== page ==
A simple marketing plan is your road map for achieving your goals and guiding your decisions throughout the year. It consists of both a marketing strategy and an action plan.
The strategic part of the plan where you define your vision, goals and target audience for your business is covered extensively in this post: Crafting a Simple Marketing Plan for a Small Business. But once you have the strategy in place, you need your action plan that will guide your marketing execution and help you adjust when necessary.
What is a marketing action plan
A marketing action plan is a comprehensive document that outlines the specific steps and activities that you need to take to achieve your marketing goals and objectives. It is a roadmap that outlines the projects, tasks, resources and responsibilities required to implement a marketing activity successfully.
A successful marketing action plan should be:
- Simple – clearly identifies the activities needed to achieve your goals
- Actionable – prioritizes the projects and tasks to help you work on the right thing to move your business forward
- Achievable – uses only the resources you have to work with
- Relevant – stays focused on what is important to the success of your business
If you review your marketing plan once a year, let’s start over and create a plan that helps you consistently execute and move you closer to your ultimate outcome.
Like golf, marketing is about strategy and execution
Marketing your small business is very much like playing golf. In golf, the goal is to get the ball from the tee into the cup on the green in the fewest number of strokes possible. To achieve that goal, you need a strategy for each hole so you get to your destination successfully.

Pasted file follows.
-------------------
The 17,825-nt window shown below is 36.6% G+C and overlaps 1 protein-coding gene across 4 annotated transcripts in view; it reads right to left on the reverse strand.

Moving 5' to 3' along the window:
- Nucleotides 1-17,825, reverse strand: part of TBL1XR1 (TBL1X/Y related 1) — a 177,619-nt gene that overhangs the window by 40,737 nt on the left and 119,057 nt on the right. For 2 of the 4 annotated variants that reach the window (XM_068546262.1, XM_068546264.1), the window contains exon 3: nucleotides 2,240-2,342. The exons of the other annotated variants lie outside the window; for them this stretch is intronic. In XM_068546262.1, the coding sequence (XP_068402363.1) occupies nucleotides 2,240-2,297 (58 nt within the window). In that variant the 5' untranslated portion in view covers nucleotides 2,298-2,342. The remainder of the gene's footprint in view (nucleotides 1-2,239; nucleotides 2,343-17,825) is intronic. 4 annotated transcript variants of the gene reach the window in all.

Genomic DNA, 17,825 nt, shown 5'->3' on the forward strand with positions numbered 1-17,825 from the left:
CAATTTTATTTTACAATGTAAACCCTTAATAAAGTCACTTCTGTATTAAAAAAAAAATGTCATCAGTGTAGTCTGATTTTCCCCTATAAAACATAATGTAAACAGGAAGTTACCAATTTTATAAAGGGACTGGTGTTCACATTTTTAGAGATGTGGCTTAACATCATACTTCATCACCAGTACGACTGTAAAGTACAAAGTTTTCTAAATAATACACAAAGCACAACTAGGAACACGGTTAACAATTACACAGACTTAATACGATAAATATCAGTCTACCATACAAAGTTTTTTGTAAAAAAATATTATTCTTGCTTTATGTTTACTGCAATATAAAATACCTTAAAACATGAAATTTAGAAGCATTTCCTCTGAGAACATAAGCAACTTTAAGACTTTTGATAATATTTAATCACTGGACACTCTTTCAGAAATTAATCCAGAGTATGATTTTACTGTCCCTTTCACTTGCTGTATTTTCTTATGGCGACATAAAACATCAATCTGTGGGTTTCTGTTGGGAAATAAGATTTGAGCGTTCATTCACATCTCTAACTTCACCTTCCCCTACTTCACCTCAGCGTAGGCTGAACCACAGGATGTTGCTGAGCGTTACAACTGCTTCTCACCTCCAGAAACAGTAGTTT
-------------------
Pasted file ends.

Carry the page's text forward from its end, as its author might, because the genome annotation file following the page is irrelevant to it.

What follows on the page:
Your strategy for each hole is different because you need to account for the length of the hole, the number of hazards you face, the weather and course conditions. Your action plan is to execute your strategy for each hole, resulting in the par score.
Just because we have the perfect strategy and plan for golf, we don’t necessarily par all the holes. Many times, we veer off track and need to figure out how to get back so we reach our destination. Sometimes you have to adjust your activities to account for shots that aren’t quite perfect. By evaluating your situation and making adjustments, you can get to your destination in the fewest number of strokes possible.
Likewise, when we market our businesses, we create a marketing plan by selecting strategies that are aligned with our resources. We then define the associated projects and tasks needed to get to our desired outcome goal. When we veer off course due to distractions or changes in the environment, our plan helps us evaluate and make adjustments to get back on track. By knowing what you are trying to accomplish and having a marketing plan to guide you, you can stay focused on your desired outcome.
Create your winning marketing action plan
The best way to develop a marketing plan is to take each outcome goal for the business that requires marketing and determine what it will take to achieve this goal.
As an certified partner of the 90 Day Year® High Performance System, I have incorporated some of the system’s tools into my marketing action plan template, specifically the two week sprint.
Breaking your plan into two week segments allows you to focus on what needs to be done in a manageable time frame to achieve your goals. Getting feedback on how things are progressing every two weeks also ensures we pivot and move in another direction if things aren’t going as planned.